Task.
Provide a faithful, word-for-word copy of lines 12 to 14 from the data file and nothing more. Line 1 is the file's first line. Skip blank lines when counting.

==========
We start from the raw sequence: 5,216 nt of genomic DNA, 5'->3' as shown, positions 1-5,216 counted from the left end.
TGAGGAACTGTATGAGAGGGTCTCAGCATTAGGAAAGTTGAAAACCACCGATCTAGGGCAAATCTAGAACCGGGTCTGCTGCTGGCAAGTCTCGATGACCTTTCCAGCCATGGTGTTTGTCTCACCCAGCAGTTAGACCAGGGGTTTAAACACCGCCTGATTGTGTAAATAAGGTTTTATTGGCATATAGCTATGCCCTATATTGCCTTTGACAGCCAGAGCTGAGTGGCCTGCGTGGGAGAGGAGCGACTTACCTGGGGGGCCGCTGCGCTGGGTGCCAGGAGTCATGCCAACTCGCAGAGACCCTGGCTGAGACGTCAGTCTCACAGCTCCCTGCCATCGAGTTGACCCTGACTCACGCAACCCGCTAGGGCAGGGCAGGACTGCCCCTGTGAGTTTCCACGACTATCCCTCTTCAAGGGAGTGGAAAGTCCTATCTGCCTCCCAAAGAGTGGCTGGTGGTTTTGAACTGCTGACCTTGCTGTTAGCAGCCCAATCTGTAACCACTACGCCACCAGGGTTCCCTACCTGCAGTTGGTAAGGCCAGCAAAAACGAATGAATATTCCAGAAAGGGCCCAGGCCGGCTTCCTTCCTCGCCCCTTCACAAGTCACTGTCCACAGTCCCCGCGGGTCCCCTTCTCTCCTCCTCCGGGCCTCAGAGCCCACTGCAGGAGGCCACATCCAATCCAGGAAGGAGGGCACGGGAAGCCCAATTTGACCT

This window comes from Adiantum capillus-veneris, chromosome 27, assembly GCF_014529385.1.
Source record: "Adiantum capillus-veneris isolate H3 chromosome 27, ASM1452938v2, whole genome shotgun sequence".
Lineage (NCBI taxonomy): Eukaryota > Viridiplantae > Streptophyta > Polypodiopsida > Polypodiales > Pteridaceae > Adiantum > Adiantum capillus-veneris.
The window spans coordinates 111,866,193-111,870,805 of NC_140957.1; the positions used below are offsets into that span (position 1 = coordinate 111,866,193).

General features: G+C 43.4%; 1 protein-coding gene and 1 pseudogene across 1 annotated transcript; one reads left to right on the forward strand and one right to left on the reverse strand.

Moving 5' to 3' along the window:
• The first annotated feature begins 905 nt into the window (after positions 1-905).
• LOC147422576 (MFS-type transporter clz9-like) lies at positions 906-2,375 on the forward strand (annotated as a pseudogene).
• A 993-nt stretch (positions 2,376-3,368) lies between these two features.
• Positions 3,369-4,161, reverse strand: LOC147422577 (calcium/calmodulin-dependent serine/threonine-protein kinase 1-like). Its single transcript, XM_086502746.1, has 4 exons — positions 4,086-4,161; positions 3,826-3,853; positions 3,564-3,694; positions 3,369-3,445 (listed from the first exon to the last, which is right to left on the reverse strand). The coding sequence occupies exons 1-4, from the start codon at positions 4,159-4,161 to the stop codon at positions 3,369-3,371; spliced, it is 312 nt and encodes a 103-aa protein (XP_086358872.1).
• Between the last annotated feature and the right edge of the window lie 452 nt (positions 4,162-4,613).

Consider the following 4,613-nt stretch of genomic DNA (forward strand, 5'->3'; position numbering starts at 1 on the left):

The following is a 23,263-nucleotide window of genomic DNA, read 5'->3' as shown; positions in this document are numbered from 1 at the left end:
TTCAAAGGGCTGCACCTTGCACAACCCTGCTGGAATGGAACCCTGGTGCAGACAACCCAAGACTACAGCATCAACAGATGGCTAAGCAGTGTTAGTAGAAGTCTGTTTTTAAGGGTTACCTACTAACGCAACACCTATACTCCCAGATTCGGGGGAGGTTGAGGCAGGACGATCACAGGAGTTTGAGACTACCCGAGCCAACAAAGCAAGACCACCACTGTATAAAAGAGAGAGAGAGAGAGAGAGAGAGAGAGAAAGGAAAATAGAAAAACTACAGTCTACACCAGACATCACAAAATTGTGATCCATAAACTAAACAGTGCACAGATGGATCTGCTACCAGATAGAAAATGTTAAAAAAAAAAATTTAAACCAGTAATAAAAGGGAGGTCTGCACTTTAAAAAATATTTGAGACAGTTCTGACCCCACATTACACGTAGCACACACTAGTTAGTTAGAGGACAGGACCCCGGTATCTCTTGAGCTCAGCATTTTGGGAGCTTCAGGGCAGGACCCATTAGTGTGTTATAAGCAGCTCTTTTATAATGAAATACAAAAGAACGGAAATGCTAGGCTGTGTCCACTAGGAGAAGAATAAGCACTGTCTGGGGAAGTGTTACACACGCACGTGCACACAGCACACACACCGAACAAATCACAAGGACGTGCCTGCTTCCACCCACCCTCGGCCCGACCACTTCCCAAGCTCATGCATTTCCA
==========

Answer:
• Positions 3,369-4,161, reverse strand: LOC147422577 (calcium/calmodulin-dependent serine/threonine-protein kinase 1-like). Its single transcript, XM_086502746.1, has 4 exons — positions 4,086-4,161; positions 3,826-3,853; positions 3,564-3,694; positions 3,369-3,445 (listed from the first exon to the last, which is right to left on the reverse strand). The coding sequence occupies exons 1-4, from the start codon at positions 4,159-4,161 to the stop codon at positions 3,369-3,371; spliced, it is 312 nt and encodes a 103-aa protein (XP_086358872.1).
• Between the last annotated feature and the right edge of the window lie 452 nt (positions 4,162-4,613).

Consider the following 4,613-nt stretch of genomic DNA (forward strand, 5'->3'; position numbering starts at 1 on the left):